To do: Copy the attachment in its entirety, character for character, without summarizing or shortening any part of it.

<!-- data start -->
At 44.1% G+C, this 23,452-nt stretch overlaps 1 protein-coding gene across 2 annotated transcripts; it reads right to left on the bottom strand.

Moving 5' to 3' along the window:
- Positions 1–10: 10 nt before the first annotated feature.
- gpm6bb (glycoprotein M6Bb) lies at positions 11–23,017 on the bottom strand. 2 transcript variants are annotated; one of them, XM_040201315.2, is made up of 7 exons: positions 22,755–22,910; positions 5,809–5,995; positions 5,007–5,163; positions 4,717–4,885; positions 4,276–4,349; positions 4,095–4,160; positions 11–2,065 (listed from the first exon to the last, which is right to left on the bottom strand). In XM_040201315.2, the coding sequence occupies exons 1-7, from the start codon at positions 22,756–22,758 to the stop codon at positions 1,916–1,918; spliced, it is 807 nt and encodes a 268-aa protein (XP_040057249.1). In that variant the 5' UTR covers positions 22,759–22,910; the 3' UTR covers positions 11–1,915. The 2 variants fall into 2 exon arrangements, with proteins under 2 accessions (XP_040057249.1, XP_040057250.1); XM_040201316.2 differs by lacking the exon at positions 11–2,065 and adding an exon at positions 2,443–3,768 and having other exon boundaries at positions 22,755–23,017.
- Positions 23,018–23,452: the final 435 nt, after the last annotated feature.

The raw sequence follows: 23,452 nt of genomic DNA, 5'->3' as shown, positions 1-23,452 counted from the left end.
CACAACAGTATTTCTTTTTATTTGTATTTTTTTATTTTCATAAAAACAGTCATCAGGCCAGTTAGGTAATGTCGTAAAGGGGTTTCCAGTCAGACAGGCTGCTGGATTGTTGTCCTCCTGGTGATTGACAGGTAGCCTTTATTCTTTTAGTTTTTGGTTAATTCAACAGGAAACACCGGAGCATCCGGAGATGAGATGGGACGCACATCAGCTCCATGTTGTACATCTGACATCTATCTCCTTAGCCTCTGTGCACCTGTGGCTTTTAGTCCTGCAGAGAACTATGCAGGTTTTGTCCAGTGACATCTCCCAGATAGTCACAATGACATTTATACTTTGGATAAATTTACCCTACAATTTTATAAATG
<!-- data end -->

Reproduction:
At 44.1% G+C, this 23,452-nt stretch overlaps 1 protein-coding gene across 2 annotated transcripts; it reads right to left on the bottom strand.

Moving 5' to 3' along the window:
- Positions 1–10: 10 nt before the first annotated feature.
- gpm6bb (glycoprotein M6Bb) lies at positions 11–23,017 on the bottom strand. 2 transcript variants are annotated; one of them, XM_040201315.2, is made up of 7 exons: positions 22,755–22,910; positions 5,809–5,995; positions 5,007–5,163; positions 4,717–4,885; positions 4,276–4,349; positions 4,095–4,160; positions 11–2,065 (listed from the first exon to the last, which is right to left on the bottom strand). In XM_040201315.2, the coding sequence occupies exons 1-7, from the start codon at positions 22,756–22,758 to the stop codon at positions 1,916–1,918; spliced, it is 807 nt and encodes a 268-aa protein (XP_040057249.1). In that variant the 5' UTR covers positions 22,759–22,910; the 3' UTR covers positions 11–1,915. The 2 variants fall into 2 exon arrangements, with proteins under 2 accessions (XP_040057249.1, XP_040057250.1); XM_040201316.2 differs by lacking the exon at positions 11–2,065 and adding an exon at positions 2,443–3,768 and having other exon boundaries at positions 22,755–23,017.
- Positions 23,018–23,452: the final 435 nt, after the last annotated feature.

The raw sequence follows: 23,452 nt of genomic DNA, 5'->3' as shown, positions 1-23,452 counted from the left end.
CACAACAGTATTTCTTTTTATTTGTATTTTTTTATTTTCATAAAAACAGTCATCAGGCCAGTTAGGTAATGTCGTAAAGGGGTTTCCAGTCAGACAGGCTGCTGGATTGTTGTCCTCCTGGTGATTGACAGGTAGCCTTTATTCTTTTAGTTTTTGGTTAATTCAACAGGAAACACCGGAGCATCCGGAGATGAGATGGGACGCACATCAGCTCCATGTTGTACATCTGACATCTATCTCCTTAGCCTCTGTGCACCTGTGGCTTTTAGTCCTGCAGAGAACTATGCAGGTTTTGTCCAGTGACATCTCCCAGATAGTCACAATGACATTTATACTTTGGATAAATTTACCCTACAATTTTATAAATG